Busch Light Clash at the Coliseum
No. 10 Farmer John Ford Mustang for Stewart-Haas Racing
● Event: Busch Light Clash at the Coliseum
● Time/Date: 3 p.m. EST on Sunday, Feb. 6
● Location: Los Angeles Memorial Coliseum
● Layout: Quarter-mile oval
● Format: 150-lap Feature with a 23-car field set by Heats and Last Chance Qualifier (LCQ)
● TV/Radio: FOX / MRN / SiriusXM NASCAR Radio
● Note: Heats and LCQ are broadcast live from 3-5 p.m. EST. Feature airs live at 6 p.m. EST.
Notes of Interest
● One More Time: On Jan. 10, Aric Almirola released a video on his YouTube channel announcing his retirement from fulltime NASCAR Cup Series racing after the 2022 season to spend more time with his family. This year marks Almirola’s 11th fulltime Cup Series season. The official press release can be viewed here.
● NextGen: Before Almirola enters his next chapter, the 37-year-old native of Tampa, Florida will get a taste of the next chapter of NASCAR during the 2022 season with the NextGen car debuting this weekend at the Los Angeles Memorial Coliseum. The NextGen is the seventh iteration of the stock car NASCAR introduced in 1949. Each version has been an improvement from its previous form with a goal that is morein line with what manufacturers sell and consumers want. Design and spec changes include a sequential shifter, 670-horsepower engines, a single center-lock wheel nut akin to Indy cars and sports cars, and car numbers just behind the front wheels. Diving deeper, there are carbon fiber-reinforced plastic body panels, a carbon-fiber floor that covers the entire underneath portion of the car, and a rear-end diffuser – all of which are in place to reduce dirty air. Also, rack-and-pinion steering replaces the archaic recirculating ball, and an independent rear suspension is a drastic upgrade from the full floating axle.
● The Busch Light Clash is the traditional non-points, season-opening race. This year’s edition marks the first time since 1981 that a Cup Series season has been kicked off at a track other than Daytona (Fla.) International Speedway. While NASCAR is introducing the NextGen car to its legions of fans, the industry also wasted no time introducing a glimpse of what could be the future of stock car racing by constructing a quarter-mile track in the confines of the historic Los Angeles Coliseum – well known for hosting two summer Olympics, numerous Super Bowls, and college football’s University of Southern California Trojans. While this is a new concept in the modern era of stock car racing, similar configurations have been run. The series raced on quarter-mile Bowman Gray Stadium in Winston-Salem, North Carolina, from 1958 to 1971. This year’s Clash field is open to 40 racers, with each driver vying for one of 23 spots in Sunday’s feature race.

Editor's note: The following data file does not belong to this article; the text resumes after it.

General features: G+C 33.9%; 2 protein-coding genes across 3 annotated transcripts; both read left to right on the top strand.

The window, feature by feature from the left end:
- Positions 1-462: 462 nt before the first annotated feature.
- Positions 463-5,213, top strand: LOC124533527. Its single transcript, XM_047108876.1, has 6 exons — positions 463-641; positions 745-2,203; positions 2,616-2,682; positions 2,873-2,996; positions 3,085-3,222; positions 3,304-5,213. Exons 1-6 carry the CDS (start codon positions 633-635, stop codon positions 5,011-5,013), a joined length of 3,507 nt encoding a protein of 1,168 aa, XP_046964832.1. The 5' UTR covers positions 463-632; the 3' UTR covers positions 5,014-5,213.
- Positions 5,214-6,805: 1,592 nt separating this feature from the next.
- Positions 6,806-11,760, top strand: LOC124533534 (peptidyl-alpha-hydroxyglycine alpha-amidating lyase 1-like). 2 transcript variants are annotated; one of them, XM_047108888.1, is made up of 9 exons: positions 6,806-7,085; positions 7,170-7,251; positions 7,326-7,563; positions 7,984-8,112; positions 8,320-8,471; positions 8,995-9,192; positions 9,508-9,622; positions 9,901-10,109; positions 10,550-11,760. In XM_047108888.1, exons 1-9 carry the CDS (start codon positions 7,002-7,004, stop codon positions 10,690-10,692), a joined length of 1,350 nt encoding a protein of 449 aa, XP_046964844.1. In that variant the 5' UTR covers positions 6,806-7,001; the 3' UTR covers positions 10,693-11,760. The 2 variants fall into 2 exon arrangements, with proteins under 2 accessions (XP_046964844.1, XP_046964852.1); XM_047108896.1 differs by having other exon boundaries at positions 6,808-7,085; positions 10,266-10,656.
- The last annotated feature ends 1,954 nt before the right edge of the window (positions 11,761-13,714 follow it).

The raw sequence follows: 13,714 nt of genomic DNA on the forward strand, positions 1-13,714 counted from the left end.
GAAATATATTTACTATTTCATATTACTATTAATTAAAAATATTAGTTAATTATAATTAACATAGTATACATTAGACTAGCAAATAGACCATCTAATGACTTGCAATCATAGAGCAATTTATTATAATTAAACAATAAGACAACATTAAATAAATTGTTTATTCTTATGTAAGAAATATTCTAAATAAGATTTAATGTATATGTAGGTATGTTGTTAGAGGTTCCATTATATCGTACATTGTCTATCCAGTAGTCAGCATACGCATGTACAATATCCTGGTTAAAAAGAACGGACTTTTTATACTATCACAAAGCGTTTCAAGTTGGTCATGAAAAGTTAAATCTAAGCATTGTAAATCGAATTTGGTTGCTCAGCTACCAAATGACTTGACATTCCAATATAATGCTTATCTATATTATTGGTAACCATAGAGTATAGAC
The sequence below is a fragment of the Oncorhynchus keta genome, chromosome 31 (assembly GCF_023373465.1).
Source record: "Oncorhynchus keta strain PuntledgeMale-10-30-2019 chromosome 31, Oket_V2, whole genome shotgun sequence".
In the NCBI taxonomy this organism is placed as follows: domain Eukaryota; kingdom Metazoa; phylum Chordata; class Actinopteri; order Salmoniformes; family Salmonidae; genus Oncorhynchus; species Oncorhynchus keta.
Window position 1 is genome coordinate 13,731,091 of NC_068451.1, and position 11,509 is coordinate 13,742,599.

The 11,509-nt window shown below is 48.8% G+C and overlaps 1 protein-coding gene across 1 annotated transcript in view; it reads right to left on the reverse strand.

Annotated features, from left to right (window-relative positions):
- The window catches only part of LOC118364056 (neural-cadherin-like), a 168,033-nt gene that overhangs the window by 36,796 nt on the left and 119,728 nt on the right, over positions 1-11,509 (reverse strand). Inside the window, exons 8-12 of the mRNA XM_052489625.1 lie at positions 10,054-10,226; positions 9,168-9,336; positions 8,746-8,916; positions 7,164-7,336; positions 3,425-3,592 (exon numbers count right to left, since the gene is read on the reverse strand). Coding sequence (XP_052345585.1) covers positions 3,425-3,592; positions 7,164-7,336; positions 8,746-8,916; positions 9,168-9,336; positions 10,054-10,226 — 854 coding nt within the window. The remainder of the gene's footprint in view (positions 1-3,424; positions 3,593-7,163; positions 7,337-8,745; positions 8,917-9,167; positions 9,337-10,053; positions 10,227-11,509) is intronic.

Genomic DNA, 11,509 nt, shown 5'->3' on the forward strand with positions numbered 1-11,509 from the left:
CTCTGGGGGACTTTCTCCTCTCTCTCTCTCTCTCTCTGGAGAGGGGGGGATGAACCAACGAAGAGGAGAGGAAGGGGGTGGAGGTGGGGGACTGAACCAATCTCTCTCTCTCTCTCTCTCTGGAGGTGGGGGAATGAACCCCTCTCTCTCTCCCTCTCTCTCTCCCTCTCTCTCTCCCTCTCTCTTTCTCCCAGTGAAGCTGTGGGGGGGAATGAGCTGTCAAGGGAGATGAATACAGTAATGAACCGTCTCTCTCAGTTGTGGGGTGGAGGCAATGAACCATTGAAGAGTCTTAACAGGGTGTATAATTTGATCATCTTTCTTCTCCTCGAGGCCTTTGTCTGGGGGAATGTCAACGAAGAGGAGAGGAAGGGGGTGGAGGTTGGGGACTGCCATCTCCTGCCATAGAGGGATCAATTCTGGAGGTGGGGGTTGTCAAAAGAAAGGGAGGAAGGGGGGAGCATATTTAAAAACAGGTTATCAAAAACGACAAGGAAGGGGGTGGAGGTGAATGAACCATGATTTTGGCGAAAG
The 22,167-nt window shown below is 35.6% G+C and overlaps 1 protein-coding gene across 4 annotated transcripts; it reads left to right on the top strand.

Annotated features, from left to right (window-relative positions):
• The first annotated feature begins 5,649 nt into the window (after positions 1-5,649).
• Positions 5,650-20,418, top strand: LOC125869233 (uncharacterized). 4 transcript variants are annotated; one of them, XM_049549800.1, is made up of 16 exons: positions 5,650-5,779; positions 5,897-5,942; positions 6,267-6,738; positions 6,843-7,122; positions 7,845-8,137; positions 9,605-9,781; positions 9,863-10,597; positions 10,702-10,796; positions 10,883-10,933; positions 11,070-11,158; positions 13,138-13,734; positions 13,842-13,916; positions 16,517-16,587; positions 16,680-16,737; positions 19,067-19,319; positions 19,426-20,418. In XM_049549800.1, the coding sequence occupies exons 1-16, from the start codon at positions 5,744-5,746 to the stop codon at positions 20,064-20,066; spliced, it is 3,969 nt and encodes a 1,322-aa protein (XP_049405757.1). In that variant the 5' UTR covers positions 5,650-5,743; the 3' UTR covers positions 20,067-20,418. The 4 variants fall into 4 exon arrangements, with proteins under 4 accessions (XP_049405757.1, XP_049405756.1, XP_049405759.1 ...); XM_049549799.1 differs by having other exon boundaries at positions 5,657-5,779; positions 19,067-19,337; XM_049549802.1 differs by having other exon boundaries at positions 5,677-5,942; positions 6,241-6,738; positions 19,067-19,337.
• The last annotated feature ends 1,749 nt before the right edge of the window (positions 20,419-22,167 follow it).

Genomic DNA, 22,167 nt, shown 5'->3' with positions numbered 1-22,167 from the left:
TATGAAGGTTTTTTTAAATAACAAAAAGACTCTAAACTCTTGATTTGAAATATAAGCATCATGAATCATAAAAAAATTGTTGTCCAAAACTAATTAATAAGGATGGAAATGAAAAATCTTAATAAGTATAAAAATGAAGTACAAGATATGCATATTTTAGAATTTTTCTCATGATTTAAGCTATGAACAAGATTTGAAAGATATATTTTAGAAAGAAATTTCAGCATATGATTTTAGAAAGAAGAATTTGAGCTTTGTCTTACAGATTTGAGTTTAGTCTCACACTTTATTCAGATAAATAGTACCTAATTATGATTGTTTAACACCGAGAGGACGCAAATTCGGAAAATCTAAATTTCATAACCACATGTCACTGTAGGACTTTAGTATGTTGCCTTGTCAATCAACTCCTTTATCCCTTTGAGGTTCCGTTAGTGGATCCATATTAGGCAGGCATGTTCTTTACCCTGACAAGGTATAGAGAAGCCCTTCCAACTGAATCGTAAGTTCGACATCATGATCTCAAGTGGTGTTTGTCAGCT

● Busch Light Clash at the Coliseum format:
After Saturday’s practice and the initial single-car qualifying session, drivers will be placed into heat races based on their best-posted qualifying speed. Every car entered into the Clash automatically advances to one of the heat races, giving them a chance to move on to the main event.
On Sunday, drivers compete in one of four 25-lap heat races with up to 10 cars in each race. The fields will be filled out in a manner consistent with their initial qualifying speed. Fastest will start on pole in the first heat race, second-fastest starts on pole in the second heat race, and so on (one, five, nine, etc., line up in Heat 1).
The top four finishers in each heat race will automatically advance to the main event, totaling 16 drivers with a ticket to Sunday’s feature. Drivers who do not advance from their qualifying race will be placed into one of two 50-lap Last Chance Qualifier (LCQ) races. The top three from each LCQ advance to the Sunday feature.
The final spot in the 23-man main event is reserved for the driver who finished the highest in the 2021 points standings who does not transfer on finishing position in the heat races or LCQ.
● Busch Light Clash History: In Almirola’s five previous Clash appearances, he has finished in the top-10 three times with a best finish of sixth.
● Appearances: On Saturday, Almirola will join “The Cars Garage” hosts to test his driving skills on a custom, radio-controlled obstacle course at the PIXAR Cars activation just outside the Coliseum from 12:30 to 1 p.m. PST. Later, he’ll join his Stewart-Haas Racing teammates for a Q&A at the Fan Fest stage from 4 to 4:15 p.m.
● Almirola’s career: In 388 NASCAR Cup Series starts, Almirola has earned three wins, 26 top-five finishes, 84 top-10s, three poles, and has led 893 laps.